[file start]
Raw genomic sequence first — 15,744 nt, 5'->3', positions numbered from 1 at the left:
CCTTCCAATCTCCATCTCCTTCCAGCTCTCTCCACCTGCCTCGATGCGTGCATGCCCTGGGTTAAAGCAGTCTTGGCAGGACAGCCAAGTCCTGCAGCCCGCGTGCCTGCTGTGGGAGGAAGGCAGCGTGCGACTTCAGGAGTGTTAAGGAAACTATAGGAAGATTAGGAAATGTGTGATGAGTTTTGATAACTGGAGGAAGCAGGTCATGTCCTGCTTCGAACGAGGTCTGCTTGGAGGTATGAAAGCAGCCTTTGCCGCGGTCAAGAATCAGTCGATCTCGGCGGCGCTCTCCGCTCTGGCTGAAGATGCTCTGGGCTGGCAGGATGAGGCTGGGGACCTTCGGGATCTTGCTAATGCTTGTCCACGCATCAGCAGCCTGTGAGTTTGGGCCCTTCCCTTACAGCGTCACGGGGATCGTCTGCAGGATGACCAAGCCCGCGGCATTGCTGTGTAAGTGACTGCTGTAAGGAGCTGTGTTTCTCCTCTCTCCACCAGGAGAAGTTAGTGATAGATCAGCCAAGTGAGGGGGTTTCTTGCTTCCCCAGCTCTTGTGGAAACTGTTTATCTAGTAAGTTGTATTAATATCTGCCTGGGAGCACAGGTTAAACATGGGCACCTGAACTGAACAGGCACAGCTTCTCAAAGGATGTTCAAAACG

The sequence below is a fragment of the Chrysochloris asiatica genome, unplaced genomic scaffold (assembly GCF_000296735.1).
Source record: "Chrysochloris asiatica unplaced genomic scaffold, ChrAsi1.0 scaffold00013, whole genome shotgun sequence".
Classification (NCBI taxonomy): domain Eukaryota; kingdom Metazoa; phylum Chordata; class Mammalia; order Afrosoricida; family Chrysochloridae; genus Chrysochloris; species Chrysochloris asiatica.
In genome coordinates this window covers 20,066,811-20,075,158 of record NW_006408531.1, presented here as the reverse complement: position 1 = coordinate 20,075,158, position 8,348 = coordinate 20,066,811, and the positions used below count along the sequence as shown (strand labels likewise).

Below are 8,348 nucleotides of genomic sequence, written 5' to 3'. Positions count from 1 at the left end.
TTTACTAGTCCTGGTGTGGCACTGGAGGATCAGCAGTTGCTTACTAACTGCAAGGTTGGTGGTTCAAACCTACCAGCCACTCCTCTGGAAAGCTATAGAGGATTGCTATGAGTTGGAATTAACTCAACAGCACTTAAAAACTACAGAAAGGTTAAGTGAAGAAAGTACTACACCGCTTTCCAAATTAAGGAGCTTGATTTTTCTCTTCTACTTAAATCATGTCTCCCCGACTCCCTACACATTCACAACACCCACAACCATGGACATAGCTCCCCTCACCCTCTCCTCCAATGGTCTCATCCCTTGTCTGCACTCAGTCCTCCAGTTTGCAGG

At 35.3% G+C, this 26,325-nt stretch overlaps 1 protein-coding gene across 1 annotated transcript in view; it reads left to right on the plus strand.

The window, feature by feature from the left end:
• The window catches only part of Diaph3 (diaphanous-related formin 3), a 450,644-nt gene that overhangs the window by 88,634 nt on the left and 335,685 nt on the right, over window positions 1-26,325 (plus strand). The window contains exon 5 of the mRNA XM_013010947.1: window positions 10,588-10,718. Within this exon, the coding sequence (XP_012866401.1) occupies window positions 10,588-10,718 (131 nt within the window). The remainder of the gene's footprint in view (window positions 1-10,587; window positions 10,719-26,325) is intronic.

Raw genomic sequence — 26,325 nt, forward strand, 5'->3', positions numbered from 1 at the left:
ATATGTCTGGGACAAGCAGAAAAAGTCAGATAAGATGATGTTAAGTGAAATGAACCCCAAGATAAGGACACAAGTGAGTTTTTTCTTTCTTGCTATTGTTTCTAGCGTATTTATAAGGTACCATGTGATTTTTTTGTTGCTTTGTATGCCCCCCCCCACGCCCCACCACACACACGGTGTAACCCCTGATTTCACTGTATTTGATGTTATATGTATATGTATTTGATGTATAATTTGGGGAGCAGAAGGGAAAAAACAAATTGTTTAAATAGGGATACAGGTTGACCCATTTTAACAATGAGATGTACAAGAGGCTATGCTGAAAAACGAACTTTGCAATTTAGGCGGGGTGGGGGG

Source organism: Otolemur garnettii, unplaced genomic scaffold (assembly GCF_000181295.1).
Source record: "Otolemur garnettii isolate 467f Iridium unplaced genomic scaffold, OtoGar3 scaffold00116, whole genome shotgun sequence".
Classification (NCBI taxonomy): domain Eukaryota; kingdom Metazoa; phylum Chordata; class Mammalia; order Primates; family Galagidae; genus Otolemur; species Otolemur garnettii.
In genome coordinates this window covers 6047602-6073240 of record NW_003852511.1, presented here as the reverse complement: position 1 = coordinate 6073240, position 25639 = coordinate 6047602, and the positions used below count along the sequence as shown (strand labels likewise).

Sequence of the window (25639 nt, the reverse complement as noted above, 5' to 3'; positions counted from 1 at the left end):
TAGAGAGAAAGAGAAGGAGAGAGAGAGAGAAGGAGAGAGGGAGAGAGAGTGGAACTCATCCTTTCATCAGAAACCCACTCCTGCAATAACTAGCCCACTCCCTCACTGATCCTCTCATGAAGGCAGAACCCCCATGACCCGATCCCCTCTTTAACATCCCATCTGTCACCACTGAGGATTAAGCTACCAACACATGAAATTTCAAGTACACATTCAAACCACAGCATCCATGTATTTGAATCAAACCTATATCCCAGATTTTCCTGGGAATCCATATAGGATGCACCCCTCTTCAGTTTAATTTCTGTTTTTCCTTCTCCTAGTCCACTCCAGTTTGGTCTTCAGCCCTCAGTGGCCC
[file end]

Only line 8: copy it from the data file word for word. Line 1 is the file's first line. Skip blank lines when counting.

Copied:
TTTACTAGTCCTGGTGTGGCACTGGAGGATCAGCAGTTGCTTACTAACTGCAAGGTTGGTGGTTCAAACCTACCAGCCACTCCTCTGGAAAGCTATAGAGGATTGCTATGAGTTGGAATTAACTCAACAGCACTTAAAAACTACAGAAAGGTTAAGTGAAGAAAGTACTACACCGCTTTCCAAATTAAGGAGCTTGATTTTTCTCTTCTACTTAAATCATGTCTCCCCGACTCCCTACACATTCACAACACCCACAACCATGGACATAGCTCCCCTCACCCTCTCCTCCAATGGTCTCATCCCTTGTCTGCACTCAGTCCTCCAGTTTGCAGG